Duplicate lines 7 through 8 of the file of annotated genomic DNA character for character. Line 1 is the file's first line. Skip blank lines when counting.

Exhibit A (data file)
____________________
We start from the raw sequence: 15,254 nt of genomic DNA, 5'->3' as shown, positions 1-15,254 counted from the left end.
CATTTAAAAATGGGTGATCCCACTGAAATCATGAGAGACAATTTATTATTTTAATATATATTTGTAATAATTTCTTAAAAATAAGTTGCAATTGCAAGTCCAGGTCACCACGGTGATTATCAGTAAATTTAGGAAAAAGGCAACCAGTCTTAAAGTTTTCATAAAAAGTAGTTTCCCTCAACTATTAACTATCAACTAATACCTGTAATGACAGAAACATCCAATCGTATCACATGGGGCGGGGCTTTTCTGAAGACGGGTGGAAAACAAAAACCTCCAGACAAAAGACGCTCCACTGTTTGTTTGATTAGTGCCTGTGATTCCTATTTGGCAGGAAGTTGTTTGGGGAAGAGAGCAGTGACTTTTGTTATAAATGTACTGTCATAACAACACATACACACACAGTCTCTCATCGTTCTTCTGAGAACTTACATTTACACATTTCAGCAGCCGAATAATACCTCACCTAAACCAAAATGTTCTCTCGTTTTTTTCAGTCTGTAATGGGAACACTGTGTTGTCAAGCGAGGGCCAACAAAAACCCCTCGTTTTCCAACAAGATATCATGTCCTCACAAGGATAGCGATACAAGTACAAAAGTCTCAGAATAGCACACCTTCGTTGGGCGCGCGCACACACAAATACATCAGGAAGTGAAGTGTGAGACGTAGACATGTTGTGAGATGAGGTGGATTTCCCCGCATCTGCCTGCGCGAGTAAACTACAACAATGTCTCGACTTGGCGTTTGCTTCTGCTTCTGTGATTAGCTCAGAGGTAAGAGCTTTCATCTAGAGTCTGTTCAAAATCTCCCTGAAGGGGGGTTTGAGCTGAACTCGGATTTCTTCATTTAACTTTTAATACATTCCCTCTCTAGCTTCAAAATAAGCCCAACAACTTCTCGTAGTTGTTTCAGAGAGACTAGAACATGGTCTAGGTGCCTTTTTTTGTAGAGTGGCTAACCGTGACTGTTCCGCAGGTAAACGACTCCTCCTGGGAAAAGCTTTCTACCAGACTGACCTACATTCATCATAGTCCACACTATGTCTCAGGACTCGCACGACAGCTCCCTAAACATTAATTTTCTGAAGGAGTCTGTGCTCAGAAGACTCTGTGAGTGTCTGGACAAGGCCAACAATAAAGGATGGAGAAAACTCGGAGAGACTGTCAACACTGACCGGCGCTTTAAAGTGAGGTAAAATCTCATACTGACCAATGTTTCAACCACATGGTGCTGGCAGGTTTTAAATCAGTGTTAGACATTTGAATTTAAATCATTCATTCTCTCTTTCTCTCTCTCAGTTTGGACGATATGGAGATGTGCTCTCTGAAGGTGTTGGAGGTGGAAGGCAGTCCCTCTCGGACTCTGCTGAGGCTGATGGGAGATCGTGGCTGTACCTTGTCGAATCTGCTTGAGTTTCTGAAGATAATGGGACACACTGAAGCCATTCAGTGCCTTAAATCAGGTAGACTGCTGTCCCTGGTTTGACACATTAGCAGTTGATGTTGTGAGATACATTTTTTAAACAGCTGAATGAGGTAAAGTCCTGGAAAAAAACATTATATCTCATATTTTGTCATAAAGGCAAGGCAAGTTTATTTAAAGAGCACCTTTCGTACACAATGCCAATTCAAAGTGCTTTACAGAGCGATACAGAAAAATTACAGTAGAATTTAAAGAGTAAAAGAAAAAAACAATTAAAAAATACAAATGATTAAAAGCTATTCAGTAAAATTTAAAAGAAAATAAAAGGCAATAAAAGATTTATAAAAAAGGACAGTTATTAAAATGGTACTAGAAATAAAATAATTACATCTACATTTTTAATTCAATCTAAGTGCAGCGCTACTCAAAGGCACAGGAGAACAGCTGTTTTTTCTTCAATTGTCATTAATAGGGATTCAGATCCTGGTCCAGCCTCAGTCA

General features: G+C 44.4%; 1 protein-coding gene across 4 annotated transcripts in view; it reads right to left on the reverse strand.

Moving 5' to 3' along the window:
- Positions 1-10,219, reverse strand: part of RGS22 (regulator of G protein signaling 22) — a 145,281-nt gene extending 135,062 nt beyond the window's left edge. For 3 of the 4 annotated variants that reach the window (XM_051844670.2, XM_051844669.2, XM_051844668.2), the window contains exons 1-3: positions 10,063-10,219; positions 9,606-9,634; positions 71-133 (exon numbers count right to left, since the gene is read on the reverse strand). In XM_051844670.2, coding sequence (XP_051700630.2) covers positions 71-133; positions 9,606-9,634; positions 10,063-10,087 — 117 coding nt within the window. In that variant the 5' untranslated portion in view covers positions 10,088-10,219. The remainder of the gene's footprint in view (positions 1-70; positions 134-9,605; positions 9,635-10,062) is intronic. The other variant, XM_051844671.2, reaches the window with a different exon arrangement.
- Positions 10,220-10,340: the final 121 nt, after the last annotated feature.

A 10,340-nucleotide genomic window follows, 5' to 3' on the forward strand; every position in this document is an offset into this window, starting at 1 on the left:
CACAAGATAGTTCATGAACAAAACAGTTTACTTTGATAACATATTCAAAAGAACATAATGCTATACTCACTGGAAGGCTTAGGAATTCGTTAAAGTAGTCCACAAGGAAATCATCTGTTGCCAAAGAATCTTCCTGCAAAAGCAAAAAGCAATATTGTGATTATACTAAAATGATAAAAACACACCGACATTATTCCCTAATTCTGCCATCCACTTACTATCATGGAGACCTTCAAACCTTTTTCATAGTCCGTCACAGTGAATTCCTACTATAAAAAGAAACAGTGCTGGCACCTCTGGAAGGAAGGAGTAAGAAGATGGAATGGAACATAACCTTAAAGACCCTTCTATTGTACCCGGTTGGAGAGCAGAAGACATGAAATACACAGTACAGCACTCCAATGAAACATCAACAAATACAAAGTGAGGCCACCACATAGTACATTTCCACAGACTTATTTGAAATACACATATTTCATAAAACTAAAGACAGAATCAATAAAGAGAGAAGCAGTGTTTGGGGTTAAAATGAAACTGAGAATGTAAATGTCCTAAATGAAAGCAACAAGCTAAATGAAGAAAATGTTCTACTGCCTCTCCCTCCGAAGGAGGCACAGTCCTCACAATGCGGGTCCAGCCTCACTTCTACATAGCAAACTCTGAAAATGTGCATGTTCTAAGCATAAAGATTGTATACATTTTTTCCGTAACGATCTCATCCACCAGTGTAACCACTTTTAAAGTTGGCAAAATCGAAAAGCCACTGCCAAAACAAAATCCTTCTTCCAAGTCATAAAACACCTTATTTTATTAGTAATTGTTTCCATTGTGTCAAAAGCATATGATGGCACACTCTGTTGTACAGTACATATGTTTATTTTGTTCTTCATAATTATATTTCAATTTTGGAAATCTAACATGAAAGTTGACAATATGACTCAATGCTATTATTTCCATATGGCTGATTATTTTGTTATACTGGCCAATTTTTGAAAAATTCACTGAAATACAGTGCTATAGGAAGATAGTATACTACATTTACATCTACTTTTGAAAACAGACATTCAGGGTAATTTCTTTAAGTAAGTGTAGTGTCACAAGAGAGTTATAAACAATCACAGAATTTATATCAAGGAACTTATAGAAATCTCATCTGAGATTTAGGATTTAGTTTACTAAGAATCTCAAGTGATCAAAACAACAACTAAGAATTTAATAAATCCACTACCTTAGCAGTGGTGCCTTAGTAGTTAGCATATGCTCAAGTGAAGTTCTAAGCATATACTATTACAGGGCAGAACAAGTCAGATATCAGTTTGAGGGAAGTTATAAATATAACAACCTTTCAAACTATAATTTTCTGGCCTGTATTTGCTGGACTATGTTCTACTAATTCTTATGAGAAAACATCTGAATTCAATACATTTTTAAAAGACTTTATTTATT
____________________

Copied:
A 10,340-nucleotide genomic window follows, 5' to 3' on the forward strand; every position in this document is an offset into this window, starting at 1 on the left:
CACAAGATAGTTCATGAACAAAACAGTTTACTTTGATAACATATTCAAAAGAACATAATGCTATACTCACTGGAAGGCTTAGGAATTCGTTAAAGTAGTCCACAAGGAAATCATCTGTTGCCAAAGAATCTTCCTGCAAAAGCAAAAAGCAATATTGTGATTATACTAAAATGATAAAAACACACCGACATTATTCCCTAATTCTGCCATCCACTTACTATCATGGAGACCTTCAAACCTTTTTCATAGTCCGTCACAGTGAATTCCTACTATAAAAAGAAACAGTGCTGGCACCTCTGGAAGGAAGGAGTAAGAAGATGGAATGGAACATAACCTTAAAGACCCTTCTATTGTACCCGGTTGGAGAGCAGAAGACATGAAATACACAGTACAGCACTCCAATGAAACATCAACAAATACAAAGTGAGGCCACCACATAGTACATTTCCACAGACTTATTTGAAATACACATATTTCATAAAACTAAAGACAGAATCAATAAAGAGAGAAGCAGTGTTTGGGGTTAAAATGAAACTGAGAATGTAAATGTCCTAAATGAAAGCAACAAGCTAAATGAAGAAAATGTTCTACTGCCTCTCCCTCCGAAGGAGGCACAGTCCTCACAATGCGGGTCCAGCCTCACTTCTACATAGCAAACTCTGAAAATGTGCATGTTCTAAGCATAAAGATTGTATACATTTTTTCCGTAACGATCTCATCCACCAGTGTAACCACTTTTAAAGTTGGCAAAATCGAAAAGCCACTGCCAAAACAAAATCCTTCTTCCAAGTCATAAAACACCTTATTTTATTAGTAATTGTTTCCATTGTGTCAAAAGCATATGATGGCACACTCTGTTGTACAGTACATATGTTTATTTTGTTCTTCATAATTATATTTCAATTTTGGAAATCTAACATGAAAGTTGACAATATGACTCAATGCTATTATTTCCATATGGCTGATTATTTTGTTATACTGGCCAATTTTTGAAAAATTCACTGAAATACAGTGCTATAGGAAGATAGTATACTACATTTACATCTACTTTTGAAAACAGACATTCAGGGTAATTTCTTTAAGTAAGTGTAGTGTCACAAGAGAGTTATAAACAATCACAGAATTTATATCAAGGAACTTATAGAAATCTCATCTGAGATTTAGGATTTAGTTTACTAAGAATCTCAAGTGATCAAAACAACAACTAAGAATTTAATAAATCCACTACCTTAGCAGTGGTGCCTTAGTAGTTAGCATATGCTCAAGTGAAGTTCTAAGCATATACTATTACAGGGCAGAACAAGTCAGATATCAGTTTGAGGGAAGTTATAAATATAACAACCTTTCAAACTATAATTTTCTGGCCTGTATTTGCTGGACTATGTTCTACTAATTCTTATGAGAAAACATCTGAATTCAATACATTTTTAAAAGACTTTATTTATT